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How Much Do Snowshoe Cats Shed? Our Vet Answers & Provides Tips

Written by: Dr. Luqman Javed DVM (Veterinarian)

Last Updated on April 29, 2024 by Catster Editorial Team

snowshoe siamese cat in the grass

How Much Do Snowshoe Cats Shed? Our Vet Answers & Provides Tips


Dr. Luqman Javed Photo


Dr. Luqman Javed

DVM (Veterinarian)

The information is current and up-to-date in accordance with the latest veterinarian research.

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The Snowshoe cat is a medium-to-large breed of cat. Originally a natural mutation found in a litter of Siamese kittens, the breed was further developed by crossing the individuals in that litter with American Shorthair cats. Most Snowshoe cats are a Siamese and American Shorthair cross; however, the breed can be developed by crossing a Siamese with other breeds of cats as well. They get their name from the four distinctive white paws, which is the signature breed trait. These cats are popular for their affectionate, playful, and sociable personality.

If you’re considering a Snowshoe cat, you may be wondering how much they shed. Fortunately, these cats are short-haired and have no undercoat, so Snowshoe cats don’t shed much.

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Snowshoe Cat Grooming Requirements

The Snowshoe cat is a low-maintenance breed when it comes to grooming. They have a short coat and only have a single-layered coat, and therefore, healthy individuals only shed minimally. You will need to brush your cat at least once a week to remove dead hairs and prevent mats and irritation, however.

Because of the short coat and low shedding, a lot of people mistakenly believe the Snowshoe cat is hypoallergenic. While they may not shed enough to exacerbate cat allergies, they are not a hypoallergenic breed. In fact, no cat breed is a truly hypoallergenic breed, and any cat (even a hairless cat) can trigger one’s allergies. That being said, low-shedding breeds are thought to be more allergy-friendly.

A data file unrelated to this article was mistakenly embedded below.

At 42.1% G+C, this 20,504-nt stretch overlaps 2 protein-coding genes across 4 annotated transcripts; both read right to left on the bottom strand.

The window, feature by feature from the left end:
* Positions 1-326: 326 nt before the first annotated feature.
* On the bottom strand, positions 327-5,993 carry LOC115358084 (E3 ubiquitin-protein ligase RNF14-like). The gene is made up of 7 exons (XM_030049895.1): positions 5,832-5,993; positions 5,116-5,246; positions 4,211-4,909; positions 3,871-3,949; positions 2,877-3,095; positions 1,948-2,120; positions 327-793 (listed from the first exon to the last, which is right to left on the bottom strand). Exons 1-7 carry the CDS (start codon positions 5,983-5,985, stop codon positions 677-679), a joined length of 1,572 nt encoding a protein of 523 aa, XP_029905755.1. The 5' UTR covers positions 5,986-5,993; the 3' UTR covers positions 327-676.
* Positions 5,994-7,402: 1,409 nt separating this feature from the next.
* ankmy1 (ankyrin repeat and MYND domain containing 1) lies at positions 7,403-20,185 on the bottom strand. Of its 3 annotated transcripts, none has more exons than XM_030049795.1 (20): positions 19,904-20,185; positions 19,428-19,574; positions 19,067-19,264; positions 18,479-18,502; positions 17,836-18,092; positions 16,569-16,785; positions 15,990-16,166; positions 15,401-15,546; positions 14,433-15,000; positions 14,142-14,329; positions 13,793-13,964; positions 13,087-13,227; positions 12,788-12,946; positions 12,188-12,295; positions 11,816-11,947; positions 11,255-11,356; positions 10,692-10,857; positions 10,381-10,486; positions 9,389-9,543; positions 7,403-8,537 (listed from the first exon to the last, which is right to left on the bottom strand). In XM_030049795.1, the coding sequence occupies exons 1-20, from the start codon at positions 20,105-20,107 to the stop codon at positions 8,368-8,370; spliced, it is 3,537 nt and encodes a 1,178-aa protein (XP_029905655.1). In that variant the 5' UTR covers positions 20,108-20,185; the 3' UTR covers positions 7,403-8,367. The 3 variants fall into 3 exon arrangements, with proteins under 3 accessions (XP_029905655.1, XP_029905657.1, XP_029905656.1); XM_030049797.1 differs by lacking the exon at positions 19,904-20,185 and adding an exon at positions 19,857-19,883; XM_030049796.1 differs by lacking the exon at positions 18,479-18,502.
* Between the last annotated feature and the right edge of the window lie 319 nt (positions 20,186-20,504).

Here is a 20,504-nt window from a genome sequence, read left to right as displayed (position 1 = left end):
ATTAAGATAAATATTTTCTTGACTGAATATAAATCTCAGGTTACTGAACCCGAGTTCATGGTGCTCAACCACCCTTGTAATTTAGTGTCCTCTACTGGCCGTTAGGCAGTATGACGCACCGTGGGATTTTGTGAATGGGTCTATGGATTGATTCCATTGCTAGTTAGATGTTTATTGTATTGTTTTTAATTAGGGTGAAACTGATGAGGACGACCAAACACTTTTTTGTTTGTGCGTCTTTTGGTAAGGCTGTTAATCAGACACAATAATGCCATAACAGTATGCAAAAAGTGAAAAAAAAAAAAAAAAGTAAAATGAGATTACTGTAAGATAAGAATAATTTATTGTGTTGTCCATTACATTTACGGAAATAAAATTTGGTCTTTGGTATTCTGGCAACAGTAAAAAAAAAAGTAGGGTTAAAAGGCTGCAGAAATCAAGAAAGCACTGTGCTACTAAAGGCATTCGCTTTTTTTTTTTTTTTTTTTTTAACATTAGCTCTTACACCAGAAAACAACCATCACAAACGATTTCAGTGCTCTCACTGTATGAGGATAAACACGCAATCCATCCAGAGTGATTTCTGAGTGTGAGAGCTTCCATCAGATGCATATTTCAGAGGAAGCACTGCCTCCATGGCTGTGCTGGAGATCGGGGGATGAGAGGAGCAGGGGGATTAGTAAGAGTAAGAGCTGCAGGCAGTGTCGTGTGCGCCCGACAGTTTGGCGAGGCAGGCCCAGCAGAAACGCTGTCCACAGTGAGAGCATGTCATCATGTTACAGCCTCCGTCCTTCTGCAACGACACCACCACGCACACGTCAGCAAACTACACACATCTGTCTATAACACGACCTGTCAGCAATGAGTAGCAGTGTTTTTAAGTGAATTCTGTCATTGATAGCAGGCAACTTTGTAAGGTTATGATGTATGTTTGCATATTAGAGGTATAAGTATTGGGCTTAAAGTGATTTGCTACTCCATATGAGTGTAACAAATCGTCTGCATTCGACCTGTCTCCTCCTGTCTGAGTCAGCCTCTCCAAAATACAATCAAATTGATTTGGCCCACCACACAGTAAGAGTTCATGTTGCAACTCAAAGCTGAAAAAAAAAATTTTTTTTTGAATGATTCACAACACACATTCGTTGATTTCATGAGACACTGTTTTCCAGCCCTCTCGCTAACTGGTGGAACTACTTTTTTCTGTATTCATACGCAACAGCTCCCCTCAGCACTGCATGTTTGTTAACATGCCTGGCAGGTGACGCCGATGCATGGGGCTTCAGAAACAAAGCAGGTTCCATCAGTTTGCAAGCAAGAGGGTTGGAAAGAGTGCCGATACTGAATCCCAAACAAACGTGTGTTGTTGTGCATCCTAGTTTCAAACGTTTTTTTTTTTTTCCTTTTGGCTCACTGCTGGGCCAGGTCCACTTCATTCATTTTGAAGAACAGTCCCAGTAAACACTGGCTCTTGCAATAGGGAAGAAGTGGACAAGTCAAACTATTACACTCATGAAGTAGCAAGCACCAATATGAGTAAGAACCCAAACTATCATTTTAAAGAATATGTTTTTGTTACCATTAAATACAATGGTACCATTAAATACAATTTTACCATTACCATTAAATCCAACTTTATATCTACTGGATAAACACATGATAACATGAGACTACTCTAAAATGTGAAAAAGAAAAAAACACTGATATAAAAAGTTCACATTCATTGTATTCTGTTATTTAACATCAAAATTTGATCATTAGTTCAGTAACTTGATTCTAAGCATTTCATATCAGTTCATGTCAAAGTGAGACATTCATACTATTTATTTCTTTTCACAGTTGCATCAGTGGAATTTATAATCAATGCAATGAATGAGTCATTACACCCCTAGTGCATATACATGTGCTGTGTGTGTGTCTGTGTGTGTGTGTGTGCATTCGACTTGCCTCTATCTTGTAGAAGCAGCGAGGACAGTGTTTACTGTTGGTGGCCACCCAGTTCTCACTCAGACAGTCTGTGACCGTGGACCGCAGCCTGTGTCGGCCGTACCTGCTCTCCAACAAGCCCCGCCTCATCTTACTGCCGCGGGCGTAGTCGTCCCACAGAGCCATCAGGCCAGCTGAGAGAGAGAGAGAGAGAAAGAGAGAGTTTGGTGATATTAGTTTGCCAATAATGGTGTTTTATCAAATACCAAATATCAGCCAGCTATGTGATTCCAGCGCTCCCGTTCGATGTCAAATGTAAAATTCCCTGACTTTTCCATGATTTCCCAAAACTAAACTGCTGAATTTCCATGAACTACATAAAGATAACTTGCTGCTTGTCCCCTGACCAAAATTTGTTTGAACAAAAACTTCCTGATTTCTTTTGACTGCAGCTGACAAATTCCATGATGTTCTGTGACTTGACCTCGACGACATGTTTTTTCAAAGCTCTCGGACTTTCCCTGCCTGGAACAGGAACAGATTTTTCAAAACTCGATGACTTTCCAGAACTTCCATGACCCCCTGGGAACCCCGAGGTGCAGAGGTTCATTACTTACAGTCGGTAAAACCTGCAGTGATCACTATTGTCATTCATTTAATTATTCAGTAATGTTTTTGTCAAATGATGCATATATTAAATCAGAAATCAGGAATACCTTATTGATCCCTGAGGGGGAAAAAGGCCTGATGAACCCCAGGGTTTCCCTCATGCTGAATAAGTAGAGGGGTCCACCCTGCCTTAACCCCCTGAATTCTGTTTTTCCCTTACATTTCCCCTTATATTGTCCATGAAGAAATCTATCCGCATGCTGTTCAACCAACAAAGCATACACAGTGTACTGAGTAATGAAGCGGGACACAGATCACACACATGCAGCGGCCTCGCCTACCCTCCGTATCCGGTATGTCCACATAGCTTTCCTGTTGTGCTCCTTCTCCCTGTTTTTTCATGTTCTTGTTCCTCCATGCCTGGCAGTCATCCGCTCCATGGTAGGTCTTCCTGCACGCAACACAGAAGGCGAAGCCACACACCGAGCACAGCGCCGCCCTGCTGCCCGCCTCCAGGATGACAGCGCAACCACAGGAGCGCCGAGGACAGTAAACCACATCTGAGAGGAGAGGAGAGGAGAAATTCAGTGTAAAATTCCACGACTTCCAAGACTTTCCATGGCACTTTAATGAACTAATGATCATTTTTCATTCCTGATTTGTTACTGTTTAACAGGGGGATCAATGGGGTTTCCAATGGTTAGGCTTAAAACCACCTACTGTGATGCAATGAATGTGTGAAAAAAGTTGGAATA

purebred snowshoe cat lies on a bed cover with a fur blanket
Image Credit: Yuliya Alekseeva, Shutterstock

Why Is My Snowshoe Cat Shedding So Much?

Shedding is natural and necessary for your cat’s health, but that doesn’t make it any less frustrating. Some shedding is normal, but excessive shedding can cause problems.

So, how much is too much? The amount your cat sheds depends on their breed, fur type, and seasonal changes. It’s important to pay attention to your cat’s normal shedding pattern and knowing what healthy cat skin and hair looks like to identify a problem.

Though excessive shedding is itself a sign that your cat may need to be seen by a veterinarian, it’s also good to know other signs that might be associated with excessive shedding.

Other Signs to Look For
  • Your cat has bald spots
  • Your cat’s skin looks red, inflamed, moist, or has a foul odor
  • Your cat’s skin has scabs or is bleeding
  • Your cat is excessively scratching themselves
  • Your cat is excessively grooming themselves
  • Your cat’s fur feels rough to the touch
  • Your cat’s fur coat looks very unkempt
  • Your cat is developing hairball issues

Please note that this list isn’t exhaustive. If you notice these or other strange signs in your pet, it’s important to seek veterinary attention for them.

What Causes Excessive Shedding?

Causes of Excessive Shedding
  • Seasonal Changes: Cats shed more in the autumn and spring.
  • Nutritional Issues: Poor nutrition or a nutritional insufficiency can impact your cat’s coat quality, leading to excessive shedding.
  • Health Issues: Many medical issues can cause your cat to shed more hair than usual
  • Behavior Issues: Some behavioral issues can lead to changes in grooming behavior, which can lead to excessive shedding.

What Do I Do When My Snowshoe Cat Is Shedding Excessively?

Medical conditions are the biggest cause for concern if your cat’s shedding patterns suddenly change. Typically, cats with normal shedding patterns will have a healthy coat and skin with plenty of shine, no odors, and no signs of skin irritation.